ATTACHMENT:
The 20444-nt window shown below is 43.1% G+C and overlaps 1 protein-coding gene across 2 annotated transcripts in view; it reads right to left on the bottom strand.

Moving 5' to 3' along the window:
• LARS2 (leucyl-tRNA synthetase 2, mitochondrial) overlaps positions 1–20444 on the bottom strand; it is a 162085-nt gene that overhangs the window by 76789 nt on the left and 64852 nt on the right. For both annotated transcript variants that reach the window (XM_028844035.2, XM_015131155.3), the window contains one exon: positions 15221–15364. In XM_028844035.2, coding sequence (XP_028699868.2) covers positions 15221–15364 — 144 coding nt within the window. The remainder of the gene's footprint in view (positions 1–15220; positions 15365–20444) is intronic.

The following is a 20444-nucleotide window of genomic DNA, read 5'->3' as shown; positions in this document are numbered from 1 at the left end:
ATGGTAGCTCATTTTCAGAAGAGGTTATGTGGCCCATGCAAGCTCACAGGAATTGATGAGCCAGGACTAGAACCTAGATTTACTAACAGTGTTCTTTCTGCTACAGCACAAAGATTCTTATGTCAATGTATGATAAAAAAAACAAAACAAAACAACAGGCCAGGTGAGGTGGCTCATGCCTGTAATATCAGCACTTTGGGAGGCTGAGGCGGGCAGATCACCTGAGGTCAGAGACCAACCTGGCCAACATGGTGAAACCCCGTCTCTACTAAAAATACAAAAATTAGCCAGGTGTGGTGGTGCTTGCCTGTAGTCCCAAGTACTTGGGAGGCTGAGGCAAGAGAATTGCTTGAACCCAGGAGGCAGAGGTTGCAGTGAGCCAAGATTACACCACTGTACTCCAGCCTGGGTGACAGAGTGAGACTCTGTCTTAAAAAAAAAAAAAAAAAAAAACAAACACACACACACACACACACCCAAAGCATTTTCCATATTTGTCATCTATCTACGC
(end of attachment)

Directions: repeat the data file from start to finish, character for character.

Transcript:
The 20444-nt window shown below is 43.1% G+C and overlaps 1 protein-coding gene across 2 annotated transcripts in view; it reads right to left on the bottom strand.

Moving 5' to 3' along the window:
• LARS2 (leucyl-tRNA synthetase 2, mitochondrial) overlaps positions 1–20444 on the bottom strand; it is a 162085-nt gene that overhangs the window by 76789 nt on the left and 64852 nt on the right. For both annotated transcript variants that reach the window (XM_028844035.2, XM_015131155.3), the window contains one exon: positions 15221–15364. In XM_028844035.2, coding sequence (XP_028699868.2) covers positions 15221–15364 — 144 coding nt within the window. The remainder of the gene's footprint in view (positions 1–15220; positions 15365–20444) is intronic.

The following is a 20444-nucleotide window of genomic DNA, read 5'->3' as shown; positions in this document are numbered from 1 at the left end:
ATGGTAGCTCATTTTCAGAAGAGGTTATGTGGCCCATGCAAGCTCACAGGAATTGATGAGCCAGGACTAGAACCTAGATTTACTAACAGTGTTCTTTCTGCTACAGCACAAAGATTCTTATGTCAATGTATGATAAAAAAAACAAAACAAAACAACAGGCCAGGTGAGGTGGCTCATGCCTGTAATATCAGCACTTTGGGAGGCTGAGGCGGGCAGATCACCTGAGGTCAGAGACCAACCTGGCCAACATGGTGAAACCCCGTCTCTACTAAAAATACAAAAATTAGCCAGGTGTGGTGGTGCTTGCCTGTAGTCCCAAGTACTTGGGAGGCTGAGGCAAGAGAATTGCTTGAACCCAGGAGGCAGAGGTTGCAGTGAGCCAAGATTACACCACTGTACTCCAGCCTGGGTGACAGAGTGAGACTCTGTCTTAAAAAAAAAAAAAAAAAAAAACAAACACACACACACACACACACCCAAAGCATTTTCCATATTTGTCATCTATCTACGC